Children with cystic fibrosis (CF) have a protein in their cells that doesn't work right. The protein is called the cystic fibrosis transmembrane regulator (CFTR). CFTR controls the flow of water and certain salts in and out of the body's cells. As the movement of salt and water in and out of cells changes, mucus becomes thickened.
In the digestive system, CF mainly affects the pancreas. The pancreas is an organ that puts out (secretes) substances that help with digestion and control the body's levels of blood sugar.
The abnormality in CFTR causes the secretions from the pancreas to become thick. The thickened secretions can block the ducts within the pancreas. This blockage then causes a drop in the amount of digestive enzymes the pancreas secretes. Because of this, a child with CF has difficulty absorbing fats, some proteins, and fat-soluble vitamins A, D, E, and K.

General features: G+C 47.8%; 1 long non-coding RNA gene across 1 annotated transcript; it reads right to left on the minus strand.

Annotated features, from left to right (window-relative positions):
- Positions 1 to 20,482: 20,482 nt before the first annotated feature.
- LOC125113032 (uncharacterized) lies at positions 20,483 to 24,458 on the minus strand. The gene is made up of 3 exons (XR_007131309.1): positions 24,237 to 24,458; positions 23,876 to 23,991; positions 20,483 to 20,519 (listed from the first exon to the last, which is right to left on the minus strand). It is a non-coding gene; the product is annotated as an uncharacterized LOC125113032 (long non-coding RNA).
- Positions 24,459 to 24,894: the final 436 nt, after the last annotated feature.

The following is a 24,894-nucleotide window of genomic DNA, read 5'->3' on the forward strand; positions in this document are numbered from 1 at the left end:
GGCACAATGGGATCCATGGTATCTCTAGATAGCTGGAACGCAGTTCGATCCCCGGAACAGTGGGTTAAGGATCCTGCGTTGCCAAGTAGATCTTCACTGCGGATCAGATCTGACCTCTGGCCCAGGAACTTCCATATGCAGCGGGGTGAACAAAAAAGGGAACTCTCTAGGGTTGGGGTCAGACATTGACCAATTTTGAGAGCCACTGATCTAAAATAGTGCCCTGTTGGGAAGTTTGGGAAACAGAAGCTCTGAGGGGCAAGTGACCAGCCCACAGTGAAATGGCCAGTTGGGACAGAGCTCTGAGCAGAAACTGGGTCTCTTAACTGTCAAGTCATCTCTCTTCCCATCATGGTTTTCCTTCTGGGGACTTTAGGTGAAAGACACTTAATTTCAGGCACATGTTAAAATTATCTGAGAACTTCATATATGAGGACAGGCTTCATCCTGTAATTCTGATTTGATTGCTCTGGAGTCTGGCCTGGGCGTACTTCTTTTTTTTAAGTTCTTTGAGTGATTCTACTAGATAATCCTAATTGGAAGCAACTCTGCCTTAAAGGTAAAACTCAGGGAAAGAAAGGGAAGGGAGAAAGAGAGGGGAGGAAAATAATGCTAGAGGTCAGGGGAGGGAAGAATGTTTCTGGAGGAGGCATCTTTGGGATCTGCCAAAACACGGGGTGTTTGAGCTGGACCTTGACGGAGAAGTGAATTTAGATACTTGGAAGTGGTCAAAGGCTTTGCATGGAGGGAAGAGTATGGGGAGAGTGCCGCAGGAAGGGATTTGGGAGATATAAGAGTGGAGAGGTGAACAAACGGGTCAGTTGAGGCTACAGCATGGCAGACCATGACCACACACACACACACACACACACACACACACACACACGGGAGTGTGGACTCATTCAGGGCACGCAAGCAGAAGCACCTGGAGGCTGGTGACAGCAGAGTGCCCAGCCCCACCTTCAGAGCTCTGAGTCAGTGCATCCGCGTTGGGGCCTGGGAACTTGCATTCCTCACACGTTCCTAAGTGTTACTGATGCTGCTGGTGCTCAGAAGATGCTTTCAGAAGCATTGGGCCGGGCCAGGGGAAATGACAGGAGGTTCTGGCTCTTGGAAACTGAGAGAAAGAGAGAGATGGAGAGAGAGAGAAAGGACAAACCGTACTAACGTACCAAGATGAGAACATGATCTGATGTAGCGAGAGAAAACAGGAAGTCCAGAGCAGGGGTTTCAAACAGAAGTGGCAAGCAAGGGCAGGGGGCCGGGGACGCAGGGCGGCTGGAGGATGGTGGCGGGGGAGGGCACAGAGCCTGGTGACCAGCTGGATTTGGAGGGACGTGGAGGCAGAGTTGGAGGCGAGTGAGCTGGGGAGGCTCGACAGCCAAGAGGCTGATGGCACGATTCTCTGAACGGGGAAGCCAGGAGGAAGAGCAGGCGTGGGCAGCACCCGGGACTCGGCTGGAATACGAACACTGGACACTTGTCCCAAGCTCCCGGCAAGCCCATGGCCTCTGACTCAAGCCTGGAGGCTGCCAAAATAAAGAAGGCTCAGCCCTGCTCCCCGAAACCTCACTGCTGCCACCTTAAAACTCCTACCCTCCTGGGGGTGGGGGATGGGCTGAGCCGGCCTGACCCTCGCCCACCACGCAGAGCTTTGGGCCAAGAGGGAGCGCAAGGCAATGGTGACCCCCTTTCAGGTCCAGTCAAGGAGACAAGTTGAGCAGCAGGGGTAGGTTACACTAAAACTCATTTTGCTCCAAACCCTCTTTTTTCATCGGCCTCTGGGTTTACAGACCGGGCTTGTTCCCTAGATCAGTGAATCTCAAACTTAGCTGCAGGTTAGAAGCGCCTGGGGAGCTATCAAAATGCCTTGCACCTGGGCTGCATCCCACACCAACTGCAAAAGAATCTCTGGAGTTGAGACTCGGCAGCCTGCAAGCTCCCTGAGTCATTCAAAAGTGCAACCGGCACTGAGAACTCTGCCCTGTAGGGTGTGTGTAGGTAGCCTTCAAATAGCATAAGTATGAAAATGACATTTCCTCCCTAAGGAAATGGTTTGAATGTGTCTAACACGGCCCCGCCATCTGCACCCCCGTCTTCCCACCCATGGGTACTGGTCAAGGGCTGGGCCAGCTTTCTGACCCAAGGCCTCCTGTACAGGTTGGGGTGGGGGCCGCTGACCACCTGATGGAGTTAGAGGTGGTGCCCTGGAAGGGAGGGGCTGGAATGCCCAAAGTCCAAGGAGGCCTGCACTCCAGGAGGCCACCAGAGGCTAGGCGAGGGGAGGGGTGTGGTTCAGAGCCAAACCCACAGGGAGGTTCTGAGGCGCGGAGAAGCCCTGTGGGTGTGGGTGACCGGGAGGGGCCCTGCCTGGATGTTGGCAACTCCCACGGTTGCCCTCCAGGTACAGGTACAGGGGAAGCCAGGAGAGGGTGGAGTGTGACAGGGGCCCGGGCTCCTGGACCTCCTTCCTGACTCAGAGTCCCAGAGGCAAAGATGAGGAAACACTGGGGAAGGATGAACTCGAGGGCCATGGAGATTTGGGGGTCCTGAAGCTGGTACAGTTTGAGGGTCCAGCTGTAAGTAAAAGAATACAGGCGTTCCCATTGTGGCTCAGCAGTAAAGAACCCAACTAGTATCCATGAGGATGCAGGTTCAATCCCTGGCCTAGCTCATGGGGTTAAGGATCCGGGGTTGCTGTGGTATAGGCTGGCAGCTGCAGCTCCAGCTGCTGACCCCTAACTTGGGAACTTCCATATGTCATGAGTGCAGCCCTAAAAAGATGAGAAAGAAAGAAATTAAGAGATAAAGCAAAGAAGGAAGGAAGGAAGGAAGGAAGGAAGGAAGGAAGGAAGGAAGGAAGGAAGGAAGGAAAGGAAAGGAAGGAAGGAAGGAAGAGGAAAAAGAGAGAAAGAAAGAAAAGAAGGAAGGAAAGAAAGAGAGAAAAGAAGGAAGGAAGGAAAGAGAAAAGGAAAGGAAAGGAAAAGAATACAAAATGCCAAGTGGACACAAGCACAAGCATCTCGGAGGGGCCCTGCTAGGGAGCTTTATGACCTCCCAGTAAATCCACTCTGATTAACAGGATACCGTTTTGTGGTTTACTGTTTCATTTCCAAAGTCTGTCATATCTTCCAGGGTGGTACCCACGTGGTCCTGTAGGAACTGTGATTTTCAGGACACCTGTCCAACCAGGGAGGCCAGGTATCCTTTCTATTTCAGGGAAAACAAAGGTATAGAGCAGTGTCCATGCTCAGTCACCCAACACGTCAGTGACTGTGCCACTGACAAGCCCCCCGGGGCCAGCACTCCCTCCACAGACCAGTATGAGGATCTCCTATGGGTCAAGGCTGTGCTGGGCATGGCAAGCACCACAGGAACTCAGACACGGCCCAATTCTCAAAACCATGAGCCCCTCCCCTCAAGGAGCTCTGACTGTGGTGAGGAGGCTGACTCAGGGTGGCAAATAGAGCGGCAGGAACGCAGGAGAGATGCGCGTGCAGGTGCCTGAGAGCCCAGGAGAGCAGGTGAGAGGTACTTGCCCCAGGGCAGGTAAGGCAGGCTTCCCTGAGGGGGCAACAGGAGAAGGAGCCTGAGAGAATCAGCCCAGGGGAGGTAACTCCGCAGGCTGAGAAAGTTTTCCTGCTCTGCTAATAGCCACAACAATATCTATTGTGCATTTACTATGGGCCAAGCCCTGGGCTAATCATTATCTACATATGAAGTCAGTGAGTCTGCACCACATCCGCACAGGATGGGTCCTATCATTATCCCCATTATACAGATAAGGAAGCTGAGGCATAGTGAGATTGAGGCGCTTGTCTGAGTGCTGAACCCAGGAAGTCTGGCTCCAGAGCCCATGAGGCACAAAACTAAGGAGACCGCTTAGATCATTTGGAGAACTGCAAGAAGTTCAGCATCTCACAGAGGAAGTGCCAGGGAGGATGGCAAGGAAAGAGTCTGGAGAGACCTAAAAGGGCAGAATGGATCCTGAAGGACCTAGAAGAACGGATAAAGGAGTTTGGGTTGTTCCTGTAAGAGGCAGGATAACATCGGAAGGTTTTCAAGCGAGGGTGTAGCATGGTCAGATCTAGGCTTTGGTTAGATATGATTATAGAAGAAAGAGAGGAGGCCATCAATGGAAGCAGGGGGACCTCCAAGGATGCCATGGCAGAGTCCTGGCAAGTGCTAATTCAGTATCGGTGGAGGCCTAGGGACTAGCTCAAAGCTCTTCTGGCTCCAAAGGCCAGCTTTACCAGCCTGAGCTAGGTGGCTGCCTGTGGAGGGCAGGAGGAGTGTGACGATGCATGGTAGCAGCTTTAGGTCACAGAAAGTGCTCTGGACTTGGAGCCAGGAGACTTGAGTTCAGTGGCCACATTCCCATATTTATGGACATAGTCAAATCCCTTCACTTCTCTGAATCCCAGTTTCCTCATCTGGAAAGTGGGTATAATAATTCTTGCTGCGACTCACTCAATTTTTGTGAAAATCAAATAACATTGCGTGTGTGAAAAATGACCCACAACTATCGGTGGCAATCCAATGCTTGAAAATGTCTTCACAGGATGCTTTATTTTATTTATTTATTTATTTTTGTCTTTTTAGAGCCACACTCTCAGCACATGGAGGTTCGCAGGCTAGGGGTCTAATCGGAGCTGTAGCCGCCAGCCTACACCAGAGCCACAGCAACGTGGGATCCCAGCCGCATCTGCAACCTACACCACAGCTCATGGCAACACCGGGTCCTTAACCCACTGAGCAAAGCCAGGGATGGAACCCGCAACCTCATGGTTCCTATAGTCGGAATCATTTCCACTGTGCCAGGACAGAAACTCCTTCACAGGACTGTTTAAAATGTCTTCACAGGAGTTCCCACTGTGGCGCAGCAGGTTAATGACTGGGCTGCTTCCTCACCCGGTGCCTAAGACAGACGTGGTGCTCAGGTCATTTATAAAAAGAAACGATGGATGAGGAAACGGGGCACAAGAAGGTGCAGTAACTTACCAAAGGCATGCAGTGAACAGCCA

The problems with the pancreas can become so severe that some of the hormone cells in the pancreas can be destroyed. This may lead to glucose intolerance and type 1 diabetes. About 35 percent of CF patients develop cystic fibrosis-related diabetes in their 20s, and more than 40 percent develop the disease after age 30.
Because of CF's effects on the digestive system, a child with CF may have these symptoms:
Frequent, bulky, greasy stools
Rectal prolapse. A rare condition in which the end part of the bowels comes out of the anus.
Meconium ileus. An obstruction of the bowel caused by the thick and sticky first bowel movement of a baby.
Fat in the stools
Poor weight gain and growth
The child may also have bloating, flatulence, abdominal pain, and watery diarrhea caused by an overgrowth of bacteria.
The liver may also be affected. A small number of children may actually develop liver disease. Symptoms of liver disease may include:
Yellow color to the skin